Day Six – Winthrop WA to Astoria OR
Miles: 407
Elapsed Time: 12:08

It was going to be hard to top the day before, but I had a feeling this day had a chance. We had a 400+ mile day scheduled with much to see so we knew we needed to get going. We were up and moving by 6:00 and by the time we reached the gas station on the far side of town it was only 6:30 so we decided to grab a burrito at their little food stand and we were on our way a little before 7:00, just as the restaurants were opening. We started out in Winthrop below 2,000 feet but within 30 miles we were above 5,000 feet. WA20 through the North Cascades is a great ride and our first stop was not far into the mountains. We arrived to Washington Pass and stopped at a couple of turn-offs to take some pics before entering into the formal observation area. We spent a good deal of time there looking at the spectacular views of Liberty Bell Peak and Winter Spires. There is a hiking trail and we found ourselves wondering around enjoying the view. It was rather cold at the pass and we were all geared up as we left.

WA20 winds it way through the various peaks in the Okanogan National Forest like Whistler Mountain, Cutthroat Peak, and Mt Hardy as it drops in elevation. In too short a distance we reached Diablo Lake for another pic opportunity. The lake is unique with its intense turquoise color that is derived from the constant grinding of rocks by glaciers that result in a fine powder giving the lake its unique color. We chose to stop at Vista Point which clearly seems to the best spot and we basically had it to ourselves. It was only 9:30 and we were at our 2nd major stop but we were only 64 miles in, and there was much more to see. We skipped riding down to the Diablo Dam because of time, but by time we reached Gorge Creek Falls we needed to shed some layers. The falls happen as Gorge Creek comes down the mountain and dumps into Gorge Lake. We walked out onto the bridge over the creek to get a better view of the falls. After shedding our layers we got back on and continued the fantastic ride through Diablo Canyon. We began following the Skagit River as the road straightened out to some degree but the great scenery continued. Once we reached Marblemount we began to get out of the mountains and by the time we hit Grassmere we were completely out of the mountains and getting close to the coast. Traffic had really begun to pick up and as we neared Deception Pass it was really quite busy and many Saturday afternoon tourists were out and about. Deception Pass is a dramatic seascape where the tidal flow and whirlpools beneath twin bridges connection Fidalgo Island and Whidbey Island move quickly in both directions depending on the tides. We had some difficulty finding a spot to park but we circled back after passing over both bridges and found a spot on the small island between the two bridges known as Pass Island. Only the South bridge has a pedestrian walkway so we walked the entire portion and back before walking underneath and getting an up close view of the structural support of the bridge. The bridges were built in 1935. We could have stayed longer as the views were magnificent, but we needed to get going.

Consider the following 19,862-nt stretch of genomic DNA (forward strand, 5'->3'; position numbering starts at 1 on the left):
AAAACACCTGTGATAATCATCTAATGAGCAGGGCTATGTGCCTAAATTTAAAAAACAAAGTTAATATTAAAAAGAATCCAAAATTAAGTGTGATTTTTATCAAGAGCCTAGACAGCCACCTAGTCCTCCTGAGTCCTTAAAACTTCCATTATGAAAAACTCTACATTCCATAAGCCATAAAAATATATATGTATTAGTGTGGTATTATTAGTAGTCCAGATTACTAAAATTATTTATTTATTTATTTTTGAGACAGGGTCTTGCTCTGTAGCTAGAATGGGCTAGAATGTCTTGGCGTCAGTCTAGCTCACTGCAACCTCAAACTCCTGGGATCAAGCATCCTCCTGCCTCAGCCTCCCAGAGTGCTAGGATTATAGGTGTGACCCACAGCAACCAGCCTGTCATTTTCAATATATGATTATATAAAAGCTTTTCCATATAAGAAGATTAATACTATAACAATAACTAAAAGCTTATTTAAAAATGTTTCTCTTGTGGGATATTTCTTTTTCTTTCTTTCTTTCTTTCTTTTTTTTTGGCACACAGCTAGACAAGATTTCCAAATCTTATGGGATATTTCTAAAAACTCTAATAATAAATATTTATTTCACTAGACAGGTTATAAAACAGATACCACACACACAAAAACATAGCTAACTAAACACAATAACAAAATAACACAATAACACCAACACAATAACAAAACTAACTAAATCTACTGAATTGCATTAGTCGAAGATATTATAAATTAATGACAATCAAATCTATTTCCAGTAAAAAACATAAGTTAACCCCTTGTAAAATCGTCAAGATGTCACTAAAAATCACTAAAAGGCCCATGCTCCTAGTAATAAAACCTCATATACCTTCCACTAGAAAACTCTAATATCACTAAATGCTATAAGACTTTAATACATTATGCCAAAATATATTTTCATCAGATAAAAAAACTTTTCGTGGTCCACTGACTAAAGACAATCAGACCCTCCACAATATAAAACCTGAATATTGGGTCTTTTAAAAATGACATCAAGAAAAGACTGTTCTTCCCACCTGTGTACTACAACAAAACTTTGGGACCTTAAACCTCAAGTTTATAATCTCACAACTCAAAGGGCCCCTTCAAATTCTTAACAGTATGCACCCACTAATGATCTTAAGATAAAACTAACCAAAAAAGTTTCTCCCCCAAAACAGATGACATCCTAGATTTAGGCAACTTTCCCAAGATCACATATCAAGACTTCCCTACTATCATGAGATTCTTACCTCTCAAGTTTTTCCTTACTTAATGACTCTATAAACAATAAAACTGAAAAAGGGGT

On Whidbey Island we passed by the Naval Air Station and Ault Field but didn't notice any activity. We arrived to the ferry a little early allowing us time to stop by Fort Casey. The fort was one of three in the area built to protect Puget Sound in the late 19th century, but after the invention of the airplane a few years later their demise was already in the cards. We left the Fort and rode directly to the front of the line to get on the ferry. We only had to wait about 5 minutes before we began boarding. There was one bike in front of us, an older model Harley with some serious ape hangers. The rider was very nice and we struck up a conversation with him. The ferry pulled away after a short boarding period. The ferry was nice and we stayed near the bikes and soaked up the view. The cool breeze on the deck of the ship was nice and refreshing. The ship never went faster than 20mph and cruised at about 15mph taking exactly 30 min to arrive to Port Townsend. Unfortunately we were not the first to exit and got behind some cars and trucks but it did not take us long before we had passed everyone except the older Harley. He was hanging right in there and really hitting it hard. It had to be uncomfortable for him and he was bound and determined to stay in front. Every few minutes he would take both hands off the handlebars and rest them all the while maintaining his speed. We were taking it easy to some degree but once we hit US 101 we decided to bid farewell and hit triple digits for a minute or so and he got behind us and eventually fell away. He was probably relieved as well, but he could ride. Our next stop was one of our highlights and one we were greatly looking forward to since we hadn't eaten much since breakfast. Hama Hama Oysters was the lunch stop and even at mid-afternoon the place was still busy. We didn't have to wait for a table but we did have to pick one in the sun and bear the heat until the sun finally fell enough in the western sky to provide us some shade. Once our food came and we were in sensory overload. The sight and taste of the oysters were fantastic. We ordered two dozen and even some crab cakes but we mostly focused on the oysters; very good. We jumped back on US 101 gassed up in Skokomish before heading down to Astoria and our final destination. We began riding fairly aggressively and once we were south of Aberdeen we turned it up another notch. I have only myself to blame. We blasted down to the town of Raymond and cruised through town nicely and then back on it after South Bend. US101 loses some elevation as it moves south toward Astoria. Somewhere on US 101 before we turned left onto WA4 and left US 101 we passed a black Ford Explorer that I feared was a patrolman. I slowed down, not that it would have mattered at that point, and looked hard to see if I was right and I saw no lights and no insignias. So I kept going hard. I turned left on WA4 and in less than two miles I heard Steve's garbbled voice saying pull over. I saw in my rear view mirror that Black Explorer and I pulled over immediately. He had gotten all of us although I believe he saw me pass on a double yellow, as we all did thus passing a car that was going the speed limit. We really didn't have any possible argument, and we didn't try. We were apologetic and very respectful. He could have really thrown the book at us but instead left us with a very costly ticket; $230 to be exact. It was going to be hard not have this negatively impact the rest of the day and even the rest of the ride. We had a very short distance remaining so we took it easy, and arrived at the Hampton with no more issues. Once we arrived we quickly got of our gear and began our 2 mile walk down the Riverwalk to the restaurant and brewery district. We began at Buoy Beer having dinner there and it was very good. I know I had the pan-fried Sole and I think everyone did as well but I know it was good. The beer was also very good. We also stopped at Fort George Brewing on the way back. Despite the ticket this was really, I think the signature ride of the trip.